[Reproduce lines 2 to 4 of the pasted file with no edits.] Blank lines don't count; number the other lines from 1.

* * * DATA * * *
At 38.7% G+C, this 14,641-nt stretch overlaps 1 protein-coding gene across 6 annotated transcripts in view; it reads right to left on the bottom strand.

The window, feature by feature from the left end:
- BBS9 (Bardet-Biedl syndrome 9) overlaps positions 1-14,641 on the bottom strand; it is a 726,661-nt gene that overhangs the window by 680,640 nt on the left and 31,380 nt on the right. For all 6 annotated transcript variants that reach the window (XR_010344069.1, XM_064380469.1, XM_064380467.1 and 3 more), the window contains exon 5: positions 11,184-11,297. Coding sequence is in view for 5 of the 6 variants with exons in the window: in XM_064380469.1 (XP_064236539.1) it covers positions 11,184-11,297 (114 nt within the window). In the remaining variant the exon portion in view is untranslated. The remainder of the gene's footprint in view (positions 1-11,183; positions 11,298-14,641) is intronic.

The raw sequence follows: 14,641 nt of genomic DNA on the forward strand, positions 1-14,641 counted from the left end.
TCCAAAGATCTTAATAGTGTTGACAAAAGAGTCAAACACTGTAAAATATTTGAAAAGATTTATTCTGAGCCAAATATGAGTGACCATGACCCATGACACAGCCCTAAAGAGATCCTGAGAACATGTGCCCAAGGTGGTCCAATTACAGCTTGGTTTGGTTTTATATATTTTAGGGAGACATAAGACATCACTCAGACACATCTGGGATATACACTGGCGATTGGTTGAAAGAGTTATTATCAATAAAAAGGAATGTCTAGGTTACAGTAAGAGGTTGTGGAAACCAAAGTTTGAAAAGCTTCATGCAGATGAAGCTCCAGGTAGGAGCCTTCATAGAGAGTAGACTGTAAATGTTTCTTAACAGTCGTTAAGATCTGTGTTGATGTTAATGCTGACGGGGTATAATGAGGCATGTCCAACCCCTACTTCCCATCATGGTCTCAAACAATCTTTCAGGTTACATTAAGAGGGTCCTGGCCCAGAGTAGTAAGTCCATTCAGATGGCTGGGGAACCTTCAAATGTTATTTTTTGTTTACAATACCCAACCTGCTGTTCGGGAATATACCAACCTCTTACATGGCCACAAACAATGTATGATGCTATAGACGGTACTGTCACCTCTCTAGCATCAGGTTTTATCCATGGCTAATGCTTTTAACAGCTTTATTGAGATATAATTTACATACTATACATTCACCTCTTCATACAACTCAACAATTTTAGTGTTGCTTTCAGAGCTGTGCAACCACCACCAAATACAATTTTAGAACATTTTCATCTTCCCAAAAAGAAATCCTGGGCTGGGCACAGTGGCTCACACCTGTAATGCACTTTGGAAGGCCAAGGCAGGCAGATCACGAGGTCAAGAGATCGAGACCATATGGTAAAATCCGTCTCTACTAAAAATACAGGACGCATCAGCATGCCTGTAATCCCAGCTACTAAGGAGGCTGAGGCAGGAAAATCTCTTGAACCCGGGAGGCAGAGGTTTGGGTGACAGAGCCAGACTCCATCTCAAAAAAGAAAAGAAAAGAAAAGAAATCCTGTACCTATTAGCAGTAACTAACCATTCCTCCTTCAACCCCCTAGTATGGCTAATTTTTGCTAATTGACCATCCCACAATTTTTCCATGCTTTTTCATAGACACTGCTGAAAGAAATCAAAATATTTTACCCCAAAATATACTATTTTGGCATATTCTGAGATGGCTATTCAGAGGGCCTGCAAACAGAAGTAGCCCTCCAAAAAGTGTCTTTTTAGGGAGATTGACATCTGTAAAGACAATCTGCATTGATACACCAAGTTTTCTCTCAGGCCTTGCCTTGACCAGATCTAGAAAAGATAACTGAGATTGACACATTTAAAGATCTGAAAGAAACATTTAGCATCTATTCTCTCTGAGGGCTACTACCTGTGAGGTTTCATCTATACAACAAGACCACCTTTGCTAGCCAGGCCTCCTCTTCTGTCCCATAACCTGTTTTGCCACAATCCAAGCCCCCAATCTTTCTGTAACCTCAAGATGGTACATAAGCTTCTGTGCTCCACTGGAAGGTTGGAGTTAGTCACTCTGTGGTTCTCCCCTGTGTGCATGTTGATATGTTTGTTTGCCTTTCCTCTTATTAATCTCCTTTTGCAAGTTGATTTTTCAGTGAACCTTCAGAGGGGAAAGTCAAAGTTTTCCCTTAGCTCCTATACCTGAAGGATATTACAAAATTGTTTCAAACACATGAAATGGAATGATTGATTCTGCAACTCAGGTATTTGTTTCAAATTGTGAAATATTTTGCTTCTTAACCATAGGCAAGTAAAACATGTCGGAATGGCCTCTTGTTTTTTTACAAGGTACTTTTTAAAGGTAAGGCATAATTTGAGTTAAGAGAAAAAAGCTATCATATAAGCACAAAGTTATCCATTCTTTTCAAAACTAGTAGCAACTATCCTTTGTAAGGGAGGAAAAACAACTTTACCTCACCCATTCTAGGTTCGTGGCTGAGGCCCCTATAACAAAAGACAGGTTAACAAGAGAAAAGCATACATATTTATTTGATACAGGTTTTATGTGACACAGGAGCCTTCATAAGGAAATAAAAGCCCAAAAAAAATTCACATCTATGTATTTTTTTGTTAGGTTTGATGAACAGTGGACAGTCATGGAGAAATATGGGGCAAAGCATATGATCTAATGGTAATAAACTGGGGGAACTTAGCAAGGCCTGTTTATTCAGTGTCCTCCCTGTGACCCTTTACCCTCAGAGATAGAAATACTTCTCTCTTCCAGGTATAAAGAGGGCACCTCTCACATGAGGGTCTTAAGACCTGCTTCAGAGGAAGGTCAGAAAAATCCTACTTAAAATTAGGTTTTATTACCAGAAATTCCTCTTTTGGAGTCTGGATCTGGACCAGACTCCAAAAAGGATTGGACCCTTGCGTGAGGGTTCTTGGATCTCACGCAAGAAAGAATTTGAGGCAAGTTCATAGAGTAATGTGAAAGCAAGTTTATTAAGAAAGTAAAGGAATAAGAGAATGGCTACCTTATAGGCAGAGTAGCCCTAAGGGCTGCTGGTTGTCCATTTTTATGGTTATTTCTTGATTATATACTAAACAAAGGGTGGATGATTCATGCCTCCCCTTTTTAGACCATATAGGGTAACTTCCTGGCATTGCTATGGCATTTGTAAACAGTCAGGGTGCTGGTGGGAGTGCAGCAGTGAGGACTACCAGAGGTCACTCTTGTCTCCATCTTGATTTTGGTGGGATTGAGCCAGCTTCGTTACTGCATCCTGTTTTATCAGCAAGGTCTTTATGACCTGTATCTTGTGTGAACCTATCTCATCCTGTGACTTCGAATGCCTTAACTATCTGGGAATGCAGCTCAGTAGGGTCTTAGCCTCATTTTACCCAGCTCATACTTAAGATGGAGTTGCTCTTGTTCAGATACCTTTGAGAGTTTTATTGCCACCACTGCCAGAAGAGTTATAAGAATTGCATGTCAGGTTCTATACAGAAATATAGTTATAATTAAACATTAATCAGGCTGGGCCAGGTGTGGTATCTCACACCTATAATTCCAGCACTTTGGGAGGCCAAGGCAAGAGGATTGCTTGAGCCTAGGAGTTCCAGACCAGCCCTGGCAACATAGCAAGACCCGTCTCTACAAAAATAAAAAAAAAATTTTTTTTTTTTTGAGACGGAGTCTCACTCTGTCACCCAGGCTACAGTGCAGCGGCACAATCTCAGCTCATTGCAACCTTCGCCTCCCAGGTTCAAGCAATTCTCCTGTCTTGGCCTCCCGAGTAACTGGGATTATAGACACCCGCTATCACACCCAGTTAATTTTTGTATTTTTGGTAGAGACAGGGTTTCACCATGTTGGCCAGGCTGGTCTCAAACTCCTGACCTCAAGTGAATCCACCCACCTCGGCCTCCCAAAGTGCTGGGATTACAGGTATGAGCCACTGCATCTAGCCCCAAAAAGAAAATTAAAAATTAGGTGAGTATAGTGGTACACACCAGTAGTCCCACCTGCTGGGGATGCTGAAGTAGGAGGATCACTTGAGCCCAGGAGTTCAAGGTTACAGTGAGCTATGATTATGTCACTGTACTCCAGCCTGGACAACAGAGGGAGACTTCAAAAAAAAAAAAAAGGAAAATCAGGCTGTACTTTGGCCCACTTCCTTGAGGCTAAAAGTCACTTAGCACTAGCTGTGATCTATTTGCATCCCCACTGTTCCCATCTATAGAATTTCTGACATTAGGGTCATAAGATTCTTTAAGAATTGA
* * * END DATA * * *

The window, feature by feature from the left end:
- BBS9 (Bardet-Biedl syndrome 9) overlaps positions 1-14,641 on the bottom strand; it is a 726,661-nt gene that overhangs the window by 680,640 nt on the left and 31,380 nt on the right. For all 6 annotated transcript variants that reach the window (XR_010344069.1, XM_064380469.1, XM_064380467.1 and 3 more), the window contains exon 5: positions 11,184-11,297. Coding sequence is in view for 5 of the 6 variants with exons in the window: in XM_064380469.1 (XP_064236539.1) it covers positions 11,184-11,297 (114 nt within the window). In the remaining variant the exon portion in view is untranslated. The remainder of the gene's footprint in view (positions 1-11,183; positions 11,298-14,641) is intronic.

The raw sequence follows: 14,641 nt of genomic DNA on the forward strand, positions 1-14,641 counted from the left end.